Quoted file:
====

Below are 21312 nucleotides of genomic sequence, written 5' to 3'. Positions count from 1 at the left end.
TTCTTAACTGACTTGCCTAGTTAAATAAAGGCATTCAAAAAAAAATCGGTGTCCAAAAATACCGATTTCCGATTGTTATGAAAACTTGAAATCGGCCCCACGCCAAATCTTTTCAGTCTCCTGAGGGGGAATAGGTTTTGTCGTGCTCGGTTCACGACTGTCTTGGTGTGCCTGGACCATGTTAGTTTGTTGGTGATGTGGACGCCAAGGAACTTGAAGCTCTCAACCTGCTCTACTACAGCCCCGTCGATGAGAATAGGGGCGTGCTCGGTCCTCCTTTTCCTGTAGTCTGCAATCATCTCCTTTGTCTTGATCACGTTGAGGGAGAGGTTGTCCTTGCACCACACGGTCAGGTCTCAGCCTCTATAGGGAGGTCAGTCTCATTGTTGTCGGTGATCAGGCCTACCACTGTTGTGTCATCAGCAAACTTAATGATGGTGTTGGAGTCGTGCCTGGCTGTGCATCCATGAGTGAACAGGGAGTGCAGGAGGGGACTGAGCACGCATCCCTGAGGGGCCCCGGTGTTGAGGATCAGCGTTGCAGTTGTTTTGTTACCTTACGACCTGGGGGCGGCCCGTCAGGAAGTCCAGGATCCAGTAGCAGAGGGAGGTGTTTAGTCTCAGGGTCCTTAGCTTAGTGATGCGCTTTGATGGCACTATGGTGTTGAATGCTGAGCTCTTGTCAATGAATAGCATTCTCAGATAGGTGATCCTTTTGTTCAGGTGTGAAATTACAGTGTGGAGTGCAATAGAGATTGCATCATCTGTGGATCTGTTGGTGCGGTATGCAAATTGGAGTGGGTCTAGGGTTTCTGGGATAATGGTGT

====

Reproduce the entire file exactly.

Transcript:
Below are 21312 nucleotides of genomic sequence, written 5' to 3'. Positions count from 1 at the left end.
TTCTTAACTGACTTGCCTAGTTAAATAAAGGCATTCAAAAAAAAATCGGTGTCCAAAAATACCGATTTCCGATTGTTATGAAAACTTGAAATCGGCCCCACGCCAAATCTTTTCAGTCTCCTGAGGGGGAATAGGTTTTGTCGTGCTCGGTTCACGACTGTCTTGGTGTGCCTGGACCATGTTAGTTTGTTGGTGATGTGGACGCCAAGGAACTTGAAGCTCTCAACCTGCTCTACTACAGCCCCGTCGATGAGAATAGGGGCGTGCTCGGTCCTCCTTTTCCTGTAGTCTGCAATCATCTCCTTTGTCTTGATCACGTTGAGGGAGAGGTTGTCCTTGCACCACACGGTCAGGTCTCAGCCTCTATAGGGAGGTCAGTCTCATTGTTGTCGGTGATCAGGCCTACCACTGTTGTGTCATCAGCAAACTTAATGATGGTGTTGGAGTCGTGCCTGGCTGTGCATCCATGAGTGAACAGGGAGTGCAGGAGGGGACTGAGCACGCATCCCTGAGGGGCCCCGGTGTTGAGGATCAGCGTTGCAGTTGTTTTGTTACCTTACGACCTGGGGGCGGCCCGTCAGGAAGTCCAGGATCCAGTAGCAGAGGGAGGTGTTTAGTCTCAGGGTCCTTAGCTTAGTGATGCGCTTTGATGGCACTATGGTGTTGAATGCTGAGCTCTTGTCAATGAATAGCATTCTCAGATAGGTGATCCTTTTGTTCAGGTGTGAAATTACAGTGTGGAGTGCAATAGAGATTGCATCATCTGTGGATCTGTTGGTGCGGTATGCAAATTGGAGTGGGTCTAGGGTTTCTGGGATAATGGTGT